Tobe Hooper and Kim Henkel created one of the most iconic horror movie villains of all time, Leatherface. The Texas Chainsaw Massacre is still regarded as one of the scariest movies of all time being that it’s over 40 years old and has become synonymous within the horror genre, changing cinema forever. The story of Leatherface is a tragic one, filled with brutality, terror, and an overwhelming sense of dread that will live on in our dreams. With Leatherface, the film offers a look into the origins of the young man who would eventually be known as the eponymous character.
It’s 1955 and the summer is warm in the heart of Texas, but in the far backwoods something sinister is going on. From a gripping opening scene, Leatherface is filled with shocking violence and brutality that can be difficult to watch at times. Texas Ranger Hal Hartman (Stephen Dorff) wants revenge on the Sawyer family, whom he blames for the death of his daughter. He takes the Sawyer’s youngest son Jedidiah and sends him to a mental institution known as the Gorman House Youth Reformary.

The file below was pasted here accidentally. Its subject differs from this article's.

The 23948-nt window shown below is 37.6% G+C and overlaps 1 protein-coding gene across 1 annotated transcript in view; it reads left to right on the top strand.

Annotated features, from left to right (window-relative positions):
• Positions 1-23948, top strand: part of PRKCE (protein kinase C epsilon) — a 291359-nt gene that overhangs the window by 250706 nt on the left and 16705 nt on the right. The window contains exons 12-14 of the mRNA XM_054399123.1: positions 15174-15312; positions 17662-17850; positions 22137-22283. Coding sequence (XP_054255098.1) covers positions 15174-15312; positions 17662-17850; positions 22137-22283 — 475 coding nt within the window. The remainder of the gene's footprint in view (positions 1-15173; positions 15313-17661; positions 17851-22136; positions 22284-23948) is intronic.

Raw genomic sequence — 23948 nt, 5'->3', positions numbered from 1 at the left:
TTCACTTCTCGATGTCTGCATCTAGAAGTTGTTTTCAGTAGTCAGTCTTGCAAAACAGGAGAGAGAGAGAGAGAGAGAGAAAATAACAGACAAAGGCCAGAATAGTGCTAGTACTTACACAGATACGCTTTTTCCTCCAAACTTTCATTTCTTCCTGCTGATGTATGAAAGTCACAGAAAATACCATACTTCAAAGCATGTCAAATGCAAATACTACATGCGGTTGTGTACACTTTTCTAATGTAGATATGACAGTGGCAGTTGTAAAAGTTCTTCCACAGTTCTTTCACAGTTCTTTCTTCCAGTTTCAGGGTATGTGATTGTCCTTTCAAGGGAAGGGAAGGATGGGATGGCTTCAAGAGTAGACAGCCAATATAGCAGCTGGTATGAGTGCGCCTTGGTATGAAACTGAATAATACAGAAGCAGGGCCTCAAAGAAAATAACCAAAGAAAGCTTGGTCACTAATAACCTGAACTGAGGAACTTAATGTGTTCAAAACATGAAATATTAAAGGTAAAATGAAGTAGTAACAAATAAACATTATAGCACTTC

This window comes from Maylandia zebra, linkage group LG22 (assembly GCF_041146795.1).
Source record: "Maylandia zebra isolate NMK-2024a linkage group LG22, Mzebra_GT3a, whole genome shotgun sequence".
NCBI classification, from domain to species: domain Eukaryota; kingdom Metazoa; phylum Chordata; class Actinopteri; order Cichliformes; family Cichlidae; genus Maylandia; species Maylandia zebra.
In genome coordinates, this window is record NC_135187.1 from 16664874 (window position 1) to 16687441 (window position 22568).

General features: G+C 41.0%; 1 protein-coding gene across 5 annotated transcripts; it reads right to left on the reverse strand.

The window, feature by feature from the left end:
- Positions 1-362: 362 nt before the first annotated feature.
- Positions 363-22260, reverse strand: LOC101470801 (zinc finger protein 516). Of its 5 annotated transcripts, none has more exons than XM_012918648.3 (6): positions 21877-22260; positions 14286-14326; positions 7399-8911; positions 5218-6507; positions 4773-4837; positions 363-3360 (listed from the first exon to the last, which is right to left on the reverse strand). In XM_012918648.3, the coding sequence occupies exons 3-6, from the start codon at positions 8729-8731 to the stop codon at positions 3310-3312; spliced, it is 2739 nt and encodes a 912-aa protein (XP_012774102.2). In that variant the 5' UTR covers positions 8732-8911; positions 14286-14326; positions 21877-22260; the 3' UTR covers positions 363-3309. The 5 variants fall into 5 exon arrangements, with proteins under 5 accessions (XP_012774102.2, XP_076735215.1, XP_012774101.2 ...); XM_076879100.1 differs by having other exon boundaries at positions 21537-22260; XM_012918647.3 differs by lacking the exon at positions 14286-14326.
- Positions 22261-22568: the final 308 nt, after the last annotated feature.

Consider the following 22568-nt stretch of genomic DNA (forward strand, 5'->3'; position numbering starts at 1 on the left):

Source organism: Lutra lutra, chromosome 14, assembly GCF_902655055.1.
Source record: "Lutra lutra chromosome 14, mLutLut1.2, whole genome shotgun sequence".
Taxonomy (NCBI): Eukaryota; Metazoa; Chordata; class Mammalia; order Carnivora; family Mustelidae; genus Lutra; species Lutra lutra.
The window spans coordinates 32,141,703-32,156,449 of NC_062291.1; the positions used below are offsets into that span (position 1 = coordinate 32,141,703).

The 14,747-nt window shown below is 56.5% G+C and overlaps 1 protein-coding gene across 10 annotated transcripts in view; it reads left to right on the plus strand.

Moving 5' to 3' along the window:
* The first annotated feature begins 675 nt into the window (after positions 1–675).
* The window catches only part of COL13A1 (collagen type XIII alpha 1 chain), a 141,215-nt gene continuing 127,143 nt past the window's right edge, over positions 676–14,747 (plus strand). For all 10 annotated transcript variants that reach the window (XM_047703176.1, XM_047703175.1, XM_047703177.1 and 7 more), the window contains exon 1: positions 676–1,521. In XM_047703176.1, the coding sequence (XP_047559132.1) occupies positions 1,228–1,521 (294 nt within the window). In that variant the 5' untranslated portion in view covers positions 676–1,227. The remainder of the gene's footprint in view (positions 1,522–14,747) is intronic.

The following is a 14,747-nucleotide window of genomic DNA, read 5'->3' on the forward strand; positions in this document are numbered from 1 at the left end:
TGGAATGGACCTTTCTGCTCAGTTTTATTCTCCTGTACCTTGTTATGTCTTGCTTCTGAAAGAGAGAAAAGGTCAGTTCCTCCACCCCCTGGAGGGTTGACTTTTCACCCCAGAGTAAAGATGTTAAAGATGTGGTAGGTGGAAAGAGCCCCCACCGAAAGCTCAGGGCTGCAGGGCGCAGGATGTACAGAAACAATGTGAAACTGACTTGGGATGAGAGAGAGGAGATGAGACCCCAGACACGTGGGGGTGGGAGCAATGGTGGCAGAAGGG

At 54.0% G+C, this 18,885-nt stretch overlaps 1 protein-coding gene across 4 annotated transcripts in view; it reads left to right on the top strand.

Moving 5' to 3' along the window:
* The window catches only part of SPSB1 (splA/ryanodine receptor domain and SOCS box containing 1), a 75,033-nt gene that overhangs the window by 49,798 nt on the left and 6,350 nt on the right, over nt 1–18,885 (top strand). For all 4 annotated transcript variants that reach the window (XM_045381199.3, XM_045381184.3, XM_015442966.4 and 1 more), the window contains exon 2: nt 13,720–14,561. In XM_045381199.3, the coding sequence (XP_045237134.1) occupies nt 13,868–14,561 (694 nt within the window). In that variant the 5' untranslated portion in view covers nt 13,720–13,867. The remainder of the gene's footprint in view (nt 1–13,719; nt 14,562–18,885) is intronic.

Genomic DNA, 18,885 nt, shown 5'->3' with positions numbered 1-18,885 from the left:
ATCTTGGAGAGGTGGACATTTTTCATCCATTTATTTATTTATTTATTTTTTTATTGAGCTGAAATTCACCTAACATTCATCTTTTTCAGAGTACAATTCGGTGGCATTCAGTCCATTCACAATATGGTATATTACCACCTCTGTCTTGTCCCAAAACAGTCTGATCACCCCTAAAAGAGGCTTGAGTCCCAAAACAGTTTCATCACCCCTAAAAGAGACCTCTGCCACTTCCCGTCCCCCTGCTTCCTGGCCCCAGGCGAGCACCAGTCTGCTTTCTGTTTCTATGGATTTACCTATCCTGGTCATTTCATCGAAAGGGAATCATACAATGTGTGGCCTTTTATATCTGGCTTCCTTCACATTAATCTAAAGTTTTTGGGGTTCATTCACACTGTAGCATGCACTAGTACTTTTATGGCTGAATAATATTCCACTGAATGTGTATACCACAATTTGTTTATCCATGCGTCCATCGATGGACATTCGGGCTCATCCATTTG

Here we meet some rather interesting characters. We have a young nurse Lizzy (Vanessa Grasse) who talks to several of the patients and tries her best to help them. We have several patients who stage a daring escape including Clarice (Jessica Marsden), Ike (James Bloor), Jackson (Sam Strike) and Bud (Sam Coleman). Let’s also not forget Verna Sawyer, the aunt or perhaps the mother of this family played to perfection by Lili Taylor (The Conjuring).
Leatherface starts out with a promising beginning, but after that is where things start to take a different turn. This is supposed to be an origin story, but the Sawyer family is hardly present in the film except for when they are needed and the patient escape plot that leads to bloodshed does nothing to add to better understanding the soon-to-be Leatherface.
Verdict 1 out of 5
Directors Julien Maury and Alexandre Bustillo (Inside) have made a good-looking film but Seth M. Sherwood’s script lacks any means of focus. We are subjected to watch brutal violence and are left with a third act that expects us to accept the outcome of how this young man become a staple in the horror genre. It’s unconvincing in its story and while the actors are commendable, Leatherface is yet another TCM film that will never achieve the greatness of Tobe Hooper’s horror masterpiece.